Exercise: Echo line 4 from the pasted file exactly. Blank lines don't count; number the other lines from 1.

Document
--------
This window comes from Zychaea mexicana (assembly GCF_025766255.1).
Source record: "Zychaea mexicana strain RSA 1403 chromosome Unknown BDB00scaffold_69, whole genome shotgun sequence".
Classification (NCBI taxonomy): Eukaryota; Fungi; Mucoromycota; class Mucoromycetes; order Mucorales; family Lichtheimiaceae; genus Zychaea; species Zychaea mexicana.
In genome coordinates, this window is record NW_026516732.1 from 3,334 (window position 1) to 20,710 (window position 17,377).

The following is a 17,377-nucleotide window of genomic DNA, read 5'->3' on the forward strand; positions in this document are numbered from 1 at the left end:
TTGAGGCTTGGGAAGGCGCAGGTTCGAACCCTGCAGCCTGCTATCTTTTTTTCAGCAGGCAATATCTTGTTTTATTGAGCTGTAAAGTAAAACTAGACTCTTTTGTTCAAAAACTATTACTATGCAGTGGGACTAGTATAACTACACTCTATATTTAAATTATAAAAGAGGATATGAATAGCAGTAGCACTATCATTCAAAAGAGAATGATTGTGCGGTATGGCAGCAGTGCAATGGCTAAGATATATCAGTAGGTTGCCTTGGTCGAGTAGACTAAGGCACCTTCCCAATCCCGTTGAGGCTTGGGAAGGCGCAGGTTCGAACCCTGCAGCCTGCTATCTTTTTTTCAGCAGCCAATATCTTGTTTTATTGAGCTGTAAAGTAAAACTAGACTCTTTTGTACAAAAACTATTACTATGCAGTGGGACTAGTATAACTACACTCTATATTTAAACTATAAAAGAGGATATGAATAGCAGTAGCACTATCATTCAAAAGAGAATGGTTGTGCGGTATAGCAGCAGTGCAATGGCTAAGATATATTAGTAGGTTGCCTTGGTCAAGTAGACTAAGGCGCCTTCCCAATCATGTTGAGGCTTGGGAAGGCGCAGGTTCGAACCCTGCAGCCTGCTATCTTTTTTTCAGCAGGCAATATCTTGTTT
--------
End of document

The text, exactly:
In genome coordinates, this window is record NW_026516732.1 from 3,334 (window position 1) to 20,710 (window position 17,377).